To account for those fossil fuel subsidies that are not captured by the price-gap approach, one needs to dig into the data, starting with that reported in official budgetary documents. Using this approach and a broader concept of “support” rather than that of “subsidy”, the OECD has recently produced an inventory of all budgetary transfers and tax expenditures that encourage the production or use of fossil fuels in most of its member countries (OECD 2012a). The OECD’s focus on “support” serves to provide a more flexible and neutral framework since it captures all measures that provide a preference for a particular activity in absolute or relative terms. When used in conjunction with the IEA’s estimates, the OECD Inventory should provide policymakers with a reasonably good sense of the magnitude of government support to fossil fuels worldwide.

Nonetheless, much more data collection remains to be done to support ongoing reform efforts by members of the G20 and like-minded countries. This is particularly true for producer subsidies in developing and emerging economies and other forms of support such as concessional loans or loan guarantees. Also problematic is the fact that government-provided estimates of tax expenditures, which account for the bulk of the support provided by OECD countries, are hardly comparable across countries as tax rates and systems vary internationally.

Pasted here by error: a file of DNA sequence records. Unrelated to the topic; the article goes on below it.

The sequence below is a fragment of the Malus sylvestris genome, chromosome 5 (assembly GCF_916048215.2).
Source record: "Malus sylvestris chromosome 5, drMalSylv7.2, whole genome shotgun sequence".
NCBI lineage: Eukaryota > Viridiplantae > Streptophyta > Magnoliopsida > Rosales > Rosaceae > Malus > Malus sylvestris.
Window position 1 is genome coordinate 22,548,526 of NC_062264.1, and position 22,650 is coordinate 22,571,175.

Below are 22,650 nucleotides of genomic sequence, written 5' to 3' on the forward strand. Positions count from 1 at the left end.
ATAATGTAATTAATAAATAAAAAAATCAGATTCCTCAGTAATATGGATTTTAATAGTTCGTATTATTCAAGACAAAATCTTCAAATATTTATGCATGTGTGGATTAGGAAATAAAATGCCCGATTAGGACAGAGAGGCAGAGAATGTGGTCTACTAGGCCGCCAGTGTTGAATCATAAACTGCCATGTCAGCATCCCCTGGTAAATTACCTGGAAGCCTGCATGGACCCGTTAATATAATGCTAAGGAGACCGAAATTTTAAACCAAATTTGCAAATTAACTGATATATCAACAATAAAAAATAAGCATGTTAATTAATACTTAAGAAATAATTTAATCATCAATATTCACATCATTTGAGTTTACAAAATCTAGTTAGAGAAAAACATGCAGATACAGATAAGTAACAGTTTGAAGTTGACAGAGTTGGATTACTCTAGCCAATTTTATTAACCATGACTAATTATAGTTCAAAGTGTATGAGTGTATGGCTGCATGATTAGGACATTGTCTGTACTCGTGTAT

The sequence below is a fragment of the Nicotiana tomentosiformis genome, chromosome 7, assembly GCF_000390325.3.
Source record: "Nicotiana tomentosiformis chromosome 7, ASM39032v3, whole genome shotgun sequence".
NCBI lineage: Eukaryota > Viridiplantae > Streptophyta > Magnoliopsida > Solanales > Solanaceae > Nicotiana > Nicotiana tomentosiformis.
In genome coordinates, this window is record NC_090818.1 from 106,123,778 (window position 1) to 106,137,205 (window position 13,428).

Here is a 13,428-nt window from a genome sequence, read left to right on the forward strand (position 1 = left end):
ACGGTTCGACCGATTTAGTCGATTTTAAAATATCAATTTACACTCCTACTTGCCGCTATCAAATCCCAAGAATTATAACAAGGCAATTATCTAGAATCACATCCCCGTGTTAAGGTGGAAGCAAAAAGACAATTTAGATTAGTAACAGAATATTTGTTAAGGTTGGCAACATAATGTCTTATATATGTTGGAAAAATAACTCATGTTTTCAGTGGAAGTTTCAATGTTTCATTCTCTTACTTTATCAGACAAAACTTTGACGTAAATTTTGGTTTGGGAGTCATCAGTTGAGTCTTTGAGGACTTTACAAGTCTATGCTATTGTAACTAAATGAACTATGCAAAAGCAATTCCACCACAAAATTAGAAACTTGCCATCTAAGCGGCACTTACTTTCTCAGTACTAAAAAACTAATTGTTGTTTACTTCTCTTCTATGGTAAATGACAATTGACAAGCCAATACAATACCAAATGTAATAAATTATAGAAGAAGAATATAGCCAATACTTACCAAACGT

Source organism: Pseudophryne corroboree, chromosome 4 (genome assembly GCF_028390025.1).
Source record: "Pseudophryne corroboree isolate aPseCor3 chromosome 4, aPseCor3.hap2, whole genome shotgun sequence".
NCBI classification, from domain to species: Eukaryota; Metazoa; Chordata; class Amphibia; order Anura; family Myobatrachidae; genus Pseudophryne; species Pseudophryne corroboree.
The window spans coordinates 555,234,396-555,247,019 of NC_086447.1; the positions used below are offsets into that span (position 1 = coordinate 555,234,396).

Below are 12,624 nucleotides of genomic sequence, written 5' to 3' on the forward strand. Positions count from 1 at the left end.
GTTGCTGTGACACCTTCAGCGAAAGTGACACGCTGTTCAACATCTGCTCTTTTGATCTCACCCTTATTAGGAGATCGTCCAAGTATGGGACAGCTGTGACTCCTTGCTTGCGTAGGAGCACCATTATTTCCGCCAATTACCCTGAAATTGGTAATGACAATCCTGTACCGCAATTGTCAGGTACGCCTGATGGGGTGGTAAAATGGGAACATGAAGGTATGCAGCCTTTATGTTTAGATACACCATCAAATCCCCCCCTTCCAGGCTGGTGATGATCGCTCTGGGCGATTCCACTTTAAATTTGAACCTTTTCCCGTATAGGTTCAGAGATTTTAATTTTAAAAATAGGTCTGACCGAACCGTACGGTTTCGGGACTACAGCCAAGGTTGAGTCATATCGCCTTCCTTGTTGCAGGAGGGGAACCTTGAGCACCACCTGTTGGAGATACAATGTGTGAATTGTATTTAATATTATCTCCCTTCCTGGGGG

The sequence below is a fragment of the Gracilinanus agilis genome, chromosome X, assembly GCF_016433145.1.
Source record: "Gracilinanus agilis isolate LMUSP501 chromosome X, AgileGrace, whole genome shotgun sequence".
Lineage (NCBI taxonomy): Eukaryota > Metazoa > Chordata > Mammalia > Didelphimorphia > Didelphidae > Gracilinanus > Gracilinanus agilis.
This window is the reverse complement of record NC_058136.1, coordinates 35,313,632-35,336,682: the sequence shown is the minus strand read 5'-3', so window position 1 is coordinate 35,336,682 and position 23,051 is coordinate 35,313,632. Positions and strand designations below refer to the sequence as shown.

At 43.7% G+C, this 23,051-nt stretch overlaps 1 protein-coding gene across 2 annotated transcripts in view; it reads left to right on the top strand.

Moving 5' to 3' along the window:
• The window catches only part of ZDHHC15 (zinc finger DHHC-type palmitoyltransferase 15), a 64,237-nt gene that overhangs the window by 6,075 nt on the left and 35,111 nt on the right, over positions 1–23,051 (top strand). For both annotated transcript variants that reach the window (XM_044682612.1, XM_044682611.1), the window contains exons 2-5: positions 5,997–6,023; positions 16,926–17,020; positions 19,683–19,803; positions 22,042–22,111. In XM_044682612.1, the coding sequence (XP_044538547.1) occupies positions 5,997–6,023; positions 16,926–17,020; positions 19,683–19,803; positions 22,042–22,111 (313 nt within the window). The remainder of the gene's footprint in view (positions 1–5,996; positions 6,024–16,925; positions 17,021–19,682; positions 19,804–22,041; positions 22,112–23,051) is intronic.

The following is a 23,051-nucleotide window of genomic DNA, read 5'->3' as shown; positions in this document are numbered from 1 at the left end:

Some preliminary results

Bearing these caveats in mind, Table 1 provides preliminary estimates of subsidies and other forms of support to fossil fuels using both IEA and OECD data. Although the OECD concept of “support” is different from that of “subsidy”, which means that both sets of estimates are not directly comparable, those numbers nevertheless suggest that support in OECD countries is likely to represent only a small fraction of worldwide subsidies. Also, the fact that consumer support seems to account for a very large share of total support in OECD countries should not come as a surprise given that fossil resources are not evenly distributed across the globe and that many large consumers do not produce fossil fuels on a significant scale.

Table 1. IEA and OECD estimates of fossil-fuel subsidies and other forms of support

  2010 estimate
(USD billions, nominal)
Geographical coverage
IEA estimates of consumer subsidies 409 37 emerging and developing countries, including most BRIICS and MENA countries.
OECD estimates of producer support 13 24 OECD countries, including major fossil fuel producers like Australia, Canada, Germany and the US
OECD estimates of consumer support 41 24 OECD countries, including major fossil fuel producers like Australia, Canada, Germany and the US
OECD estimates of general services support 7 24 OECD countries, including major fossil fuel producers like Australia, Canada, Germany and the US

Data sources: IEA (2011), OECD (2012a).

Notes: The PSE-CSE framework distinguishes among those measures that benefit producers (PSE: Producer Support Estimate), consumers (CSE: Consumer Support Estimate), and those that benefit producers collectively, or that do not support current production, such as industry-specific R&D (GSSE: General Services Support Estimate). For more information, see the OECD’s PSE Manual, available online at: www.oecd.org/agriculture/PSE. Because many OECD support estimates are based on tax expenditures, their addition is subject to many caveats that warrant some caution when interpreting the numbers in the above table.